A Possible Brilliant Future for IT Education?

Is so-called "education in a can" the future of IT learning?

What if the skills gap could be overcome by arming instructors with what The Economist calls “tightly scripted, pre-baked lessons” along with well-defined, network-based labs and hands-on exercises? That’s at least one of the logical consequences I draw from a careful reading of a Jan. 28 story in that publication titled "Education in a can."

This inspiring article explains how American online training company NewGlobe creates what it calls "powerful technology-enabled education systems." To make its fascinating but fairly lengthy story short and sweet — I highly recommend reading the original from end to end — the company’s programs have been seriously and surprisingly successful.

The formula is to equip teachers with carefully scripted lessons to deliver to students, along with all kinds of supporting materials, interactions, and activities, all to make sure the students learn what they need to in timely fashion. Based on a variety of metrics and comparisons with traditional pedagogy the approach shows amazing promise.

The early returns strongly suggest better educational outcomes across the board.

Where Does This Road Lead?

Is so-called "education in a can" the future of IT learning?

The real benefit of the approach is that it provides teachers with everything they need to get their subject matter across in the classroom. This means that less-experienced — indeed, less qualified — instructors can deliver course materials and provide genuine learning opportunities for students whether or not they themselves are IT experts.

One of the biggest problems with preparing workers for meaningful employment in the digital world is a lack of qualified instructors to interact with students and bring them up to speed. If NewGlobe’s approach will work for digital literacy, upskilling, certification training and hands-on practice — all that and more — then this approach could literally open new frontiers in IT skills and knowledge training, practice and delivery.

NewGlobe's method basically frontloads the pedagogical process. Serious time, effort and money has to go into preparing and testing course materials to make sure they work for target populations, as well as for instructors who know the basics of teaching, but who are not experts in the fields about which they are teaching.

And of course supporting those instructors (and their students) while courses are underway also becomes a major concern as well. But the evidence from The Economist story seems to support the assertion that this approach works, even for students sorely lacking in educational background and supportive infrastructures to facilitate maximum learning and development.

Thus, I have to believe, if this approach works in under-provisioned third world classrooms, it should work just about anywhere.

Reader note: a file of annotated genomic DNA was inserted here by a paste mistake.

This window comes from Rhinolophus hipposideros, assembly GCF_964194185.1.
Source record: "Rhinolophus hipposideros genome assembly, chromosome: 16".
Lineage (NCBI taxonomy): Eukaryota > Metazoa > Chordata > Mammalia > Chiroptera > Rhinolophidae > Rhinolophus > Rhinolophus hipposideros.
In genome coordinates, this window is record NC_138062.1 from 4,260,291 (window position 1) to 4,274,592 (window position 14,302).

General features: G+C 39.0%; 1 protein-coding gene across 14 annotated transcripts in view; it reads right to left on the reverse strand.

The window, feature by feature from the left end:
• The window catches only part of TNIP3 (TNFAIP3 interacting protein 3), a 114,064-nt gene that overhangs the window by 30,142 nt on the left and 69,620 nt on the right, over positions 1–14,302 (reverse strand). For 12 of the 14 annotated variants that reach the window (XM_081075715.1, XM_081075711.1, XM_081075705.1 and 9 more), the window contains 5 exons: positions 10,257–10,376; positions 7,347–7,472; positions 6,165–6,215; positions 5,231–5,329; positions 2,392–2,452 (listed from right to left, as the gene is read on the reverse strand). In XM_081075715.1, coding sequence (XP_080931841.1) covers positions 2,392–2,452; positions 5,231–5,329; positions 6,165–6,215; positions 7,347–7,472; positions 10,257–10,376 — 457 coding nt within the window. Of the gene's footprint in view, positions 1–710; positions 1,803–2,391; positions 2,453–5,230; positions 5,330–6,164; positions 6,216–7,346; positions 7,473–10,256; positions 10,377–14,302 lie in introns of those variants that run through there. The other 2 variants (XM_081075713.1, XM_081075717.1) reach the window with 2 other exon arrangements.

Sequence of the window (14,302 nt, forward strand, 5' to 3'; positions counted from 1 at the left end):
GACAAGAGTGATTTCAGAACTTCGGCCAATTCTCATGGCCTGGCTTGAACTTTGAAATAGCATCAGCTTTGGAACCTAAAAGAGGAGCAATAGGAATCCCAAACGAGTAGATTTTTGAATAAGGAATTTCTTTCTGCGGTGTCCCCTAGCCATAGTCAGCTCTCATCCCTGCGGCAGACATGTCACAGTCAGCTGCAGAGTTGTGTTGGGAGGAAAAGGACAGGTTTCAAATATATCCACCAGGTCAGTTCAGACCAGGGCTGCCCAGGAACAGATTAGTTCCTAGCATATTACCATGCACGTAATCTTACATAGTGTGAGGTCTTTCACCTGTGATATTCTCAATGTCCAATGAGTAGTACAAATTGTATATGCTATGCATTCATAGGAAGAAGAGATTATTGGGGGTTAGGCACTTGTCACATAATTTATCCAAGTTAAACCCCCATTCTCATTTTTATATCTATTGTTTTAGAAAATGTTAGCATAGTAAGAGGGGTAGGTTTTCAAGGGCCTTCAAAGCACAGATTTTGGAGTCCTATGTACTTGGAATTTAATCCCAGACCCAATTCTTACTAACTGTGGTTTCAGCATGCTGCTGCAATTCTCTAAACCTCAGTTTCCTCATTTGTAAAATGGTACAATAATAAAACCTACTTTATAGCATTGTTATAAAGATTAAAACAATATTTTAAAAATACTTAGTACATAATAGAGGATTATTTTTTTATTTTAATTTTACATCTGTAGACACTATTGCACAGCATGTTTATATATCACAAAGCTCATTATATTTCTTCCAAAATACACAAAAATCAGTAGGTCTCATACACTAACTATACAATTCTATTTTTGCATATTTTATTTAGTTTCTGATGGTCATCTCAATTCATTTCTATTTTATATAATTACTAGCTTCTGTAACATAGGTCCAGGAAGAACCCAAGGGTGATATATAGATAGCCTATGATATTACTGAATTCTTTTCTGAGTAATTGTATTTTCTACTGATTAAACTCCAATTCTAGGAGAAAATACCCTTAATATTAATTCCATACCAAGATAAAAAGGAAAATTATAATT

Requirements for Training Development and Delivery

Is so-called "education in a can" the future of IT learning?

Much of the hullaballoo around NewGlobe’s role as a for-profit developer in a market served mostly by governments and their employees (schools usually operate as arms of local, regional, state, or national entities) doesn’t really impact IT skills and knowledge delivery much. The profit motive is already present in most IT certification programs, both vendor-neutral and vendor-specific.

The real issue is in creating a method for crafting course materials that includes everything instructors need to deliver the goods: lesson plans, scripts, hands-on labs, and all kinds of work — e.g. homework, quizzes, tests, and essay topics with solutions, samples or keys to answer them. Will teachers have the tools they need to teach the subject matter adequately, or even thoroughly?

As I think about how some textbook publishers do their thing for community college use (I’ve been writing such books for Cengage since the mid-1990s, after a stint at ARG developing Microsoft CNE curriculum) it seems like the IT training and certification industry is already well on its way to providing such turnkey materials. If we could see this kind of approach adopted as a standard benchmark for IT training and certification, then that would make it much easier to propagate and deliver such materials around the world.

At any rate, it should be interesting to see whether the combination of ingredients that NewGlobe is using so successfully to reach out to primary and secondary education students can also work for aspiring IT professionals around the world. I can see it as a pot of gold at the end of the rainbow.

We will, of course, still need to chase that rainbow down to make IT training and certification "in a can" content acquire global reach and coverage. Stay tuned!

Would you like more insight into the history of hacking? Check out Calvin's other articles about historical hackery:
About the Author

Ed Tittel is a 30-plus-year computer industry veteran who's worked as a software developer, technical marketer, consultant, author, and researcher. Author of many books and articles, Ed also writes on certification topics for Tech Target, ComputerWorld and Win10.Guru. Check out his website at www.edtittel.com, where he also blogs daily on Windows 10 and 11 topics.